You don't need The Bachelorette spoilers to tell you that race would somehow come into play this summer on ABC's reality dating staple.
On cue, The Bachelor contestant Leah Block is apologizing for racist comments she made about the current season this week.
If you didn't see what she wrote on Twitter, prepare your forehead for the inevitable slap, because it's very likely happening.
The current season features the franchise's first African-American lead in Rachel Lindsay, and a much more diverse cast than usual.
With that obvious context, Block tweeted Monday:
"I’m sitting here watching @BacheloretteABC and my roommate just sat down on the couch and said, ‘What is this? @LoveAndHipHop?’ DEAD"
Bachelor Nation didn't take kindly to the reference - apparently in the pejorative - to the VH1 reality show and its entirely black cast.
One alum, Astrid Loch, asked Block if she was watching with Lee Garrett, one of Lindsay’s suitors who's been accused of racism himself.
Lindsay then chimed in by responding to Block’s tweet directly, and referencing Garrett, writing, “Let me know if she wants to meet Lee."
“They sound like they would have a lot in common.”
Wow. After that response from Rachel, Block later deactivated her Twitter account altogether and set her Instagram to private.
All of this took place while topic of race became the center of discussion on Monday's episode for the first time this season.
“The pressures that I feel being a black woman, and what that is … I don’t want to talk about it,” Lindsay told the producers.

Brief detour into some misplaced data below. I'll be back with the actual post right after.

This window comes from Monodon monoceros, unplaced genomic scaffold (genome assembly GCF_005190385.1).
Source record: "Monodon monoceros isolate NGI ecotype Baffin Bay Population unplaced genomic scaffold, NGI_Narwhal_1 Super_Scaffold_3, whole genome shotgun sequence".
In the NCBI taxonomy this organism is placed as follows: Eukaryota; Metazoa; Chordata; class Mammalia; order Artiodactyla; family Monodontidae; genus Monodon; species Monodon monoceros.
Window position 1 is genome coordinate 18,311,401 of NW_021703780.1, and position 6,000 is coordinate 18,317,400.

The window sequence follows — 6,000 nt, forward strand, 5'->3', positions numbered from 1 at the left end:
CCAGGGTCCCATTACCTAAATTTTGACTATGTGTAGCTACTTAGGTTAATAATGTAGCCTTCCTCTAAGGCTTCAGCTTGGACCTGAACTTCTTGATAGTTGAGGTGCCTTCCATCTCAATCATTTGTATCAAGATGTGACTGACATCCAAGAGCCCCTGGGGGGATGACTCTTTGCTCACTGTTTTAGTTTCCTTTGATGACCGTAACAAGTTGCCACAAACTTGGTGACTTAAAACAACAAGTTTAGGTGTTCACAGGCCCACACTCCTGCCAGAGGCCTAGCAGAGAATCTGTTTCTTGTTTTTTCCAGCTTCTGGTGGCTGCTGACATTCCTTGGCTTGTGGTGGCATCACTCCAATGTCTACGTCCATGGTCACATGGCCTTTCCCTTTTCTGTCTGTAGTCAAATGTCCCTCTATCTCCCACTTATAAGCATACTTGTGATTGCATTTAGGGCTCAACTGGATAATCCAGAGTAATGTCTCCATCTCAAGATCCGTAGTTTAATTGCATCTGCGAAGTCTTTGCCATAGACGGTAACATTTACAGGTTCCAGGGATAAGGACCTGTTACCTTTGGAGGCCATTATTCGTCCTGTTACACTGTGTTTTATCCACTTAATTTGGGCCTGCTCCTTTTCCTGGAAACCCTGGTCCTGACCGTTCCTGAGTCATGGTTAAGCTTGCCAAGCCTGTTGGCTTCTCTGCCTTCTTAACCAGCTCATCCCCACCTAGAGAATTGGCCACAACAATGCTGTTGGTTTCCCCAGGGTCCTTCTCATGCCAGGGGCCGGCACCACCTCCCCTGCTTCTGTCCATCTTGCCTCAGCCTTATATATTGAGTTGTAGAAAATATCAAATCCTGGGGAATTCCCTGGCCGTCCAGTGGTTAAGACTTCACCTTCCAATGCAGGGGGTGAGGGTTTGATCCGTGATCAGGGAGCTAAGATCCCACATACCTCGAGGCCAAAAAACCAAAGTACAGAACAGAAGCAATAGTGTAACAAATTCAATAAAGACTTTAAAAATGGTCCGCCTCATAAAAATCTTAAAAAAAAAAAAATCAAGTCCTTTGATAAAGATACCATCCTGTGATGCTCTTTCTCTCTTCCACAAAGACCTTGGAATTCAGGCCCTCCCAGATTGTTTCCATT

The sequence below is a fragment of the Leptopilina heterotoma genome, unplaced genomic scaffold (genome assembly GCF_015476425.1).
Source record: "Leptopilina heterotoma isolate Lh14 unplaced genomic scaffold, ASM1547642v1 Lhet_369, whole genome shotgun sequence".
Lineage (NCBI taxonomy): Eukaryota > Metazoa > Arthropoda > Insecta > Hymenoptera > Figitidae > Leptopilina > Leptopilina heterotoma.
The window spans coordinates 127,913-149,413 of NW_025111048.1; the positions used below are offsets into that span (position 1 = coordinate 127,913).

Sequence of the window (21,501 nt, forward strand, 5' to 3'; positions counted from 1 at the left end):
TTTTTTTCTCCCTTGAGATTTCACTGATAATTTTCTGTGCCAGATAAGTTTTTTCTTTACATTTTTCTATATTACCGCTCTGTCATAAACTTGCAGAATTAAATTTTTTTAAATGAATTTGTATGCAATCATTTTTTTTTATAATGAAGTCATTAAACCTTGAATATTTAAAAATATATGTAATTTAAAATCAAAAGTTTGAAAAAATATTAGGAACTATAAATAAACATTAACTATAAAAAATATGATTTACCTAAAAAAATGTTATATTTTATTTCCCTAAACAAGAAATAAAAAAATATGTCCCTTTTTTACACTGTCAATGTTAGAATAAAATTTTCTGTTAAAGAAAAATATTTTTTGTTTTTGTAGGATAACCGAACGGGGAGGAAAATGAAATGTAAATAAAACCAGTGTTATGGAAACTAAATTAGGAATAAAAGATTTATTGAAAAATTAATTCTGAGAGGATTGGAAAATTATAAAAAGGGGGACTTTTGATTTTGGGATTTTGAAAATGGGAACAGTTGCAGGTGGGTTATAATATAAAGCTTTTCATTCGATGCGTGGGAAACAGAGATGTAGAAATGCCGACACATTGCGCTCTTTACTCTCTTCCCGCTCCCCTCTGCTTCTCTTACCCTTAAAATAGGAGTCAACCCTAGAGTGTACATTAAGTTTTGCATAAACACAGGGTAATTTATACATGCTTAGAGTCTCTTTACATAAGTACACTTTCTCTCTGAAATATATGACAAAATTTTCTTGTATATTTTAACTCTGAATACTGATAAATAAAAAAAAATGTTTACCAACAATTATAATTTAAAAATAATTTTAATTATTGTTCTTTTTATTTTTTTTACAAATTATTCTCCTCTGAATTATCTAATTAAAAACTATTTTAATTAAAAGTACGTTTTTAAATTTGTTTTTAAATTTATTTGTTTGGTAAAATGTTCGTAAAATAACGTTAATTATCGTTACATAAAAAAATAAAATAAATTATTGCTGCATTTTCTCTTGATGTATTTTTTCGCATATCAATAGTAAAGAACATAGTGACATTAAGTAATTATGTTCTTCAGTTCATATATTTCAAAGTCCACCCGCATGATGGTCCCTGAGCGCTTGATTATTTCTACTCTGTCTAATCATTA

“I get pressured from so many different ways being in this position, and I did not want to get into all of this tonight."
"I already know what people are going to say about me and that they will judge me for all of the decisions I’m making."
"I’m going to be the one that has to deal with that - nobody else," she said, at her wit's end. "And that’s a lot.”
As for Block, she apparently got the message, and addressed her controversial tweets in a letter to her Facebook Wednesday.
"I come forward honestly and openly, to extend my sincere apology for the tweet from my account on Monday, June 19," she began.
The tweet in question stemmed, she said, "from a place that humored the failure of representation of minorities in reality TV."
That wasn't how it came across, she acknowledges, and instead, she simply "belittled the significance of Rachel's presence on the show."
"I acknowledge that entertaining this kind of humor is a passive and careless action that stifles the progress the black community has made."
"It is vitally important to prioritize these experiences and help destroy the oppressive forces that threaten minority communities."
"My tweet did neither of those things and I see that as a personal failure [and] in my initial Twitter responses ... I was defensive."
"The attacks directed at me felt to be responses to the epidemic of injustice we have towards individuals of marginalized identities."
"Especially the black community. I accept responsibility for my ignorance and as I move forward I will engage in these issues."
That way, she says, "I can become an informed ally who would never consider that tweet to be funny in the first place."
"Our Society should have no place for hate that targets any minority group," she concluded on an optimistic, yet concilliatory note.
"We can't make the future better until we make ourselves better. And I'm starting now. Best of luck to Rachel and her suitors this season."
Amen to that.